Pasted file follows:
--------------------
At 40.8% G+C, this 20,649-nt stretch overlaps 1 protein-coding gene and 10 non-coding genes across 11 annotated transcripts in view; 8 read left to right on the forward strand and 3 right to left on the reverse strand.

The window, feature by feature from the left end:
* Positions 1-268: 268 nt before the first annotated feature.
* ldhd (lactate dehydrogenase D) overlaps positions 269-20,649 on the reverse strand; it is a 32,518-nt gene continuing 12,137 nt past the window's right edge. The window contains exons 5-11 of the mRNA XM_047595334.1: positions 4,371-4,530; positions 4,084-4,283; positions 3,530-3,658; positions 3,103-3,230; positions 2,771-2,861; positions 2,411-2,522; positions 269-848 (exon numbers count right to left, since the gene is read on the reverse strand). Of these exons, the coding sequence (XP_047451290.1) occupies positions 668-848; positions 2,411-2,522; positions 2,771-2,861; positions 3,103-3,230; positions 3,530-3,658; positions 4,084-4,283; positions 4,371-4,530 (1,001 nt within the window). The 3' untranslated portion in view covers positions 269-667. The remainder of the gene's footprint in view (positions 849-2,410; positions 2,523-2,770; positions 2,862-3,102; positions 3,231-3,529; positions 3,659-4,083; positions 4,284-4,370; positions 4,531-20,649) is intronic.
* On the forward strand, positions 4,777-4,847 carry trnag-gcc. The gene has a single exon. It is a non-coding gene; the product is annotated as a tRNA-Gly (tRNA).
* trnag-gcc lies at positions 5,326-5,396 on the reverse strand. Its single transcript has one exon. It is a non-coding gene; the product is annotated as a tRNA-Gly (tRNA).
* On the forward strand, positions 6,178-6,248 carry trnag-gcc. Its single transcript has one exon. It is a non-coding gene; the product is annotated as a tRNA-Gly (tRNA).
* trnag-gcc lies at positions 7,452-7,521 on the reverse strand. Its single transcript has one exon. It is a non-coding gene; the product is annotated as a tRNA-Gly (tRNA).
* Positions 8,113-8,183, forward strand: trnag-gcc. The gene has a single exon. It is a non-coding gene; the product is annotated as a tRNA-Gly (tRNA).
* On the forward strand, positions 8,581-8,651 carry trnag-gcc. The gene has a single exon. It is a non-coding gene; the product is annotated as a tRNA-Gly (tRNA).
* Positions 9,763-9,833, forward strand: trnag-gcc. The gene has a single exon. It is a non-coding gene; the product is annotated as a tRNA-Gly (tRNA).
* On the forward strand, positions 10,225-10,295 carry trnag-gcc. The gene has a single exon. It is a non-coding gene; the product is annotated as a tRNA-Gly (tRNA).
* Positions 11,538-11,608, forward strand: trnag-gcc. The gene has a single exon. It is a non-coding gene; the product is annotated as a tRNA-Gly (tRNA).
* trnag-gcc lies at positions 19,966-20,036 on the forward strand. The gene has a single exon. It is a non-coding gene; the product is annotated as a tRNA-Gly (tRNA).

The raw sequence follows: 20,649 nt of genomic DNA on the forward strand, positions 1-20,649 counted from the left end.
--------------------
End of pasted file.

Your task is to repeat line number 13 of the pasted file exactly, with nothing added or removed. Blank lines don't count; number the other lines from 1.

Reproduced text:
* Positions 11,538-11,608, forward strand: trnag-gcc. The gene has a single exon. It is a non-coding gene; the product is annotated as a tRNA-Gly (tRNA).